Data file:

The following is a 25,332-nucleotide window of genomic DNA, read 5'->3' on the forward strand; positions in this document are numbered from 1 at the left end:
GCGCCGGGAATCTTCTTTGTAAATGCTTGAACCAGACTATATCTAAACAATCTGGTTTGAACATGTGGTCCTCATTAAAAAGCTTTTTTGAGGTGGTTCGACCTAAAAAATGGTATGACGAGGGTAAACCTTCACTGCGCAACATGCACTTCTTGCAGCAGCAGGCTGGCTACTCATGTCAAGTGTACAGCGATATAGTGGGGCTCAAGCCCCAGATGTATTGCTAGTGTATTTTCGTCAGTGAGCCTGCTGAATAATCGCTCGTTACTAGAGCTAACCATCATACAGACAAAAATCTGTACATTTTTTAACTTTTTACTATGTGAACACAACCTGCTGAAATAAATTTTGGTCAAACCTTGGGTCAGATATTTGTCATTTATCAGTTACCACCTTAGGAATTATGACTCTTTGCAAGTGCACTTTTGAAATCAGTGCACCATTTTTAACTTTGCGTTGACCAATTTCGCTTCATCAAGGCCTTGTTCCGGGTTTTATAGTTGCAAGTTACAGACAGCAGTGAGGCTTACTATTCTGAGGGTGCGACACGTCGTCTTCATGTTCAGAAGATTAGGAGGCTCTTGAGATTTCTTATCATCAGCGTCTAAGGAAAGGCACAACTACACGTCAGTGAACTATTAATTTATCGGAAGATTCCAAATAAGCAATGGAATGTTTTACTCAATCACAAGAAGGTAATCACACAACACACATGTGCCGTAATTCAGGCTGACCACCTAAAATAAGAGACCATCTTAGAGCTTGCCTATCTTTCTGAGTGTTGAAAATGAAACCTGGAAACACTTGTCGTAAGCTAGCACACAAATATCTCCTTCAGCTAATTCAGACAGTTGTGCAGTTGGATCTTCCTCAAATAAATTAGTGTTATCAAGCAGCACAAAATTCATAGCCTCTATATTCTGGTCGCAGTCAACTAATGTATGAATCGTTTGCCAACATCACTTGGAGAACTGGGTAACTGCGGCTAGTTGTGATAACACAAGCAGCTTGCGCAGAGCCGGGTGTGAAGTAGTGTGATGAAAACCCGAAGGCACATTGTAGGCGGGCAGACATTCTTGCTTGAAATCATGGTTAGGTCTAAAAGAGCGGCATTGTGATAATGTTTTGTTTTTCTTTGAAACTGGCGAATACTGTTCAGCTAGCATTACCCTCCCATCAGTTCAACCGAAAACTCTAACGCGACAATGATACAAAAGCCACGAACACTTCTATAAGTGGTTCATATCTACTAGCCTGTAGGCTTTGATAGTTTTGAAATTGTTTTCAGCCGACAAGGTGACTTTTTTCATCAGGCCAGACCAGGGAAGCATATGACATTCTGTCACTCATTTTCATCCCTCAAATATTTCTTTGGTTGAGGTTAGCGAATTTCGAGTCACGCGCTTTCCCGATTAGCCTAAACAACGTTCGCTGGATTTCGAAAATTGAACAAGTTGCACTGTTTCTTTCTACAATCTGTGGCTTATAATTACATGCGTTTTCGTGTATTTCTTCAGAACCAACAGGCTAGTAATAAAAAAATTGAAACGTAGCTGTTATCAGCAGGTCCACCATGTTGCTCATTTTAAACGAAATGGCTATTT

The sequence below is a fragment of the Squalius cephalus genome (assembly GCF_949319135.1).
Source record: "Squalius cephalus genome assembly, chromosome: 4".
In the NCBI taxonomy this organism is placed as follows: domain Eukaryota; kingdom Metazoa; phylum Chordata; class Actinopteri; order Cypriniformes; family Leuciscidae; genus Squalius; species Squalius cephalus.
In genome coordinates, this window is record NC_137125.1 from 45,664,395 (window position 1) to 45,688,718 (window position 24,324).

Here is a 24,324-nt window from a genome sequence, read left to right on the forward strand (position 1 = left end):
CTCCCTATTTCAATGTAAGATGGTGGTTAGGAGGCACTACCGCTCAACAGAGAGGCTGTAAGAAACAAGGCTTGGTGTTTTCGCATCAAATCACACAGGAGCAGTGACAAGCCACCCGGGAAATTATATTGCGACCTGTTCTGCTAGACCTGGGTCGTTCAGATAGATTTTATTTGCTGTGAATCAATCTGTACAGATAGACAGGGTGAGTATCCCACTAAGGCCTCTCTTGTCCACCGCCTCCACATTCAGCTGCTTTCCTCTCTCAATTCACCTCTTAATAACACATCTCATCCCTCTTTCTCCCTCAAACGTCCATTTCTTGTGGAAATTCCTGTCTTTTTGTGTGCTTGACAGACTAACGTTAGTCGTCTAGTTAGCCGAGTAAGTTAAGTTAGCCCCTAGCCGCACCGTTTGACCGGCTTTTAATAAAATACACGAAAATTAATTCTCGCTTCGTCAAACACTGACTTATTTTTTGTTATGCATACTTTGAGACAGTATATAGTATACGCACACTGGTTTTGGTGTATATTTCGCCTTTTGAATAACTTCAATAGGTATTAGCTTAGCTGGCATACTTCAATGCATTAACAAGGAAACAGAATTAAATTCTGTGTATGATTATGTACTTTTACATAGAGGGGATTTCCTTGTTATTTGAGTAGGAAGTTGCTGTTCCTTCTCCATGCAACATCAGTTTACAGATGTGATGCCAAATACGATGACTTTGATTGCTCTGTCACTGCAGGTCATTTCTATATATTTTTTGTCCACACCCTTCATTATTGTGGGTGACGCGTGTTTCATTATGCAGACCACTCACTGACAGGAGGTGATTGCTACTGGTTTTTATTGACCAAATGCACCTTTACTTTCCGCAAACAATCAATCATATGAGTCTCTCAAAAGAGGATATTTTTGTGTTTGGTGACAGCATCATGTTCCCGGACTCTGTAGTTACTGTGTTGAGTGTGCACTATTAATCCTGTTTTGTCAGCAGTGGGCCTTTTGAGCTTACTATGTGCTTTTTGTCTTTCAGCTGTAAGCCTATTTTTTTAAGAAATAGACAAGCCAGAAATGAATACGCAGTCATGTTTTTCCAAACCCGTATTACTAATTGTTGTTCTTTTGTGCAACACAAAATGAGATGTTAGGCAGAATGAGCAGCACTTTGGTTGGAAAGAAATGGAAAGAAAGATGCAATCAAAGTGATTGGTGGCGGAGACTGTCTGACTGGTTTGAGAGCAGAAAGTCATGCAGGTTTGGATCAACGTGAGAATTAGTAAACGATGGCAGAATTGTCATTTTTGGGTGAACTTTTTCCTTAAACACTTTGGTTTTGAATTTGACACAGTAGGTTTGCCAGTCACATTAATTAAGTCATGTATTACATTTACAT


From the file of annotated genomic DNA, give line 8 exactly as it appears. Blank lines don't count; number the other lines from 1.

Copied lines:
CTCCCTATTTCAATGTAAGATGGTGGTTAGGAGGCACTACCGCTCAACAGAGAGGCTGTAAGAAACAAGGCTTGGTGTTTTCGCATCAAATCACACAGGAGCAGTGACAAGCCACCCGGGAAATTATATTGCGACCTGTTCTGCTAGACCTGGGTCGTTCAGATAGATTTTATTTGCTGTGAATCAATCTGTACAGATAGACAGGGTGAGTATCCCACTAAGGCCTCTCTTGTCCACCGCCTCCACATTCAGCTGCTTTCCTCTCTCAATTCACCTCTTAATAACACATCTCATCCCTCTTTCTCCCTCAAACGTCCATTTCTTGTGGAAATTCCTGTCTTTTTGTGTGCTTGACAGACTAACGTTAGTCGTCTAGTTAGCCGAGTAAGTTAAGTTAGCCCCTAGCCGCACCGTTTGACCGGCTTTTAATAAAATACACGAAAATTAATTCTCGCTTCGTCAAACACTGACTTATTTTTTGTTATGCATACTTTGAGACAGTATATAGTATACGCACACTGGTTTTGGTGTATATTTCGCCTTTTGAATAACTTCAATAGGTATTAGCTTAGCTGGCATACTTCAATGCATTAACAAGGAAACAGAATTAAATTCTGTGTATGATTATGTACTTTTACATAGAGGGGATTTCCTTGTTATTTGAGTAGGAAGTTGCTGTTCCTTCTCCATGCAACATCAGTTTACAGATGTGATGCCAAATACGATGACTTTGATTGCTCTGTCACTGCAGGTCATTTCTATATATTTTTTGTCCACACCCTTCATTATTGTGGGTGACGCGTGTTTCATTATGCAGACCACTCACTGACAGGAGGTGATTGCTACTGGTTTTTATTGACCAAATGCACCTTTACTTTCCGCAAACAATCAATCATATGAGTCTCTCAAAAGAGGATATTTTTGTGTTTGGTGACAGCATCATGTTCCCGGACTCTGTAGTTACTGTGTTGAGTGTGCACTATTAATCCTGTTTTGTCAGCAGTGGGCCTTTTGAGCTTACTATGTGCTTTTTGTCTTTCAGCTGTAAGCCTATTTTTTTAAGAAATAGACAAGCCAGAAATGAATACGCAGTCATGTTTTTCCAAACCCGTATTACTAATTGTTGTTCTTTTGTGCAACACAAAATGAGATGTTAGGCAGAATGAGCAGCACTTTGGTTGGAAAGAAATGGAAAGAAAGATGCAATCAAAGTGATTGGTGGCGGAGACTGTCTGACTGGTTTGAGAGCAGAAAGTCATGCAGGTTTGGATCAACGTGAGAATTAGTAAACGATGGCAGAATTGTCATTTTTGGGTGAACTTTTTCCTTAAACACTTTGGTTTTGAATTTGACACAGTAGGTTTGCCAGTCACATTAATTAAGTCATGTATTACATTTACAT